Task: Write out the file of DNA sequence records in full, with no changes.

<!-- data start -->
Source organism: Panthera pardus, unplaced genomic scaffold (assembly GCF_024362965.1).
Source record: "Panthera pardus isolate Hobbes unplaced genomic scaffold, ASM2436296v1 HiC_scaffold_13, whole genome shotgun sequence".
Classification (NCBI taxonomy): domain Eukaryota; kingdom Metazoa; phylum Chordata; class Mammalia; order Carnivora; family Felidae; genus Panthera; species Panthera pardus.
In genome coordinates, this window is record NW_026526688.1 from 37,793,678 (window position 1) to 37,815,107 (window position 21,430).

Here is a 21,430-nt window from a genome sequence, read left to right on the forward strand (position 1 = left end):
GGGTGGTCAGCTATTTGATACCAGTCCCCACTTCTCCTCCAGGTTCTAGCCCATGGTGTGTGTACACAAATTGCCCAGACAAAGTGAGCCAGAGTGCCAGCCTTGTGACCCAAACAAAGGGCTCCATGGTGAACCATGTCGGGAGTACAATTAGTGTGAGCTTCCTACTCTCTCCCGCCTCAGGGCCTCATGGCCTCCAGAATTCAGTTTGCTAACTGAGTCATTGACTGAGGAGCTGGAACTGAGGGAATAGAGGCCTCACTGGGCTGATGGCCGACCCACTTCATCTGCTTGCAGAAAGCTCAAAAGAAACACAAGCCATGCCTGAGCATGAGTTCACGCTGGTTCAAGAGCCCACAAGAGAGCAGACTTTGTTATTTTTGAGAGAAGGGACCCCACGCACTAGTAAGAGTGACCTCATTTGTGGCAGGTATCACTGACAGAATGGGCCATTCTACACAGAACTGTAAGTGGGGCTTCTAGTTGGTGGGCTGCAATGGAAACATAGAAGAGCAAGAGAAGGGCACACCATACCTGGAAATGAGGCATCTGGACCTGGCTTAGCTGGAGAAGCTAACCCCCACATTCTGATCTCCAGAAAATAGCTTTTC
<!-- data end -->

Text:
Source organism: Panthera pardus, unplaced genomic scaffold (assembly GCF_024362965.1).
Source record: "Panthera pardus isolate Hobbes unplaced genomic scaffold, ASM2436296v1 HiC_scaffold_13, whole genome shotgun sequence".
Classification (NCBI taxonomy): domain Eukaryota; kingdom Metazoa; phylum Chordata; class Mammalia; order Carnivora; family Felidae; genus Panthera; species Panthera pardus.
In genome coordinates, this window is record NW_026526688.1 from 37,793,678 (window position 1) to 37,815,107 (window position 21,430).

Here is a 21,430-nt window from a genome sequence, read left to right on the forward strand (position 1 = left end):
GGGTGGTCAGCTATTTGATACCAGTCCCCACTTCTCCTCCAGGTTCTAGCCCATGGTGTGTGTACACAAATTGCCCAGACAAAGTGAGCCAGAGTGCCAGCCTTGTGACCCAAACAAAGGGCTCCATGGTGAACCATGTCGGGAGTACAATTAGTGTGAGCTTCCTACTCTCTCCCGCCTCAGGGCCTCATGGCCTCCAGAATTCAGTTTGCTAACTGAGTCATTGACTGAGGAGCTGGAACTGAGGGAATAGAGGCCTCACTGGGCTGATGGCCGACCCACTTCATCTGCTTGCAGAAAGCTCAAAAGAAACACAAGCCATGCCTGAGCATGAGTTCACGCTGGTTCAAGAGCCCACAAGAGAGCAGACTTTGTTATTTTTGAGAGAAGGGACCCCACGCACTAGTAAGAGTGACCTCATTTGTGGCAGGTATCACTGACAGAATGGGCCATTCTACACAGAACTGTAAGTGGGGCTTCTAGTTGGTGGGCTGCAATGGAAACATAGAAGAGCAAGAGAAGGGCACACCATACCTGGAAATGAGGCATCTGGACCTGGCTTAGCTGGAGAAGCTAACCCCCACATTCTGATCTCCAGAAAATAGCTTTTC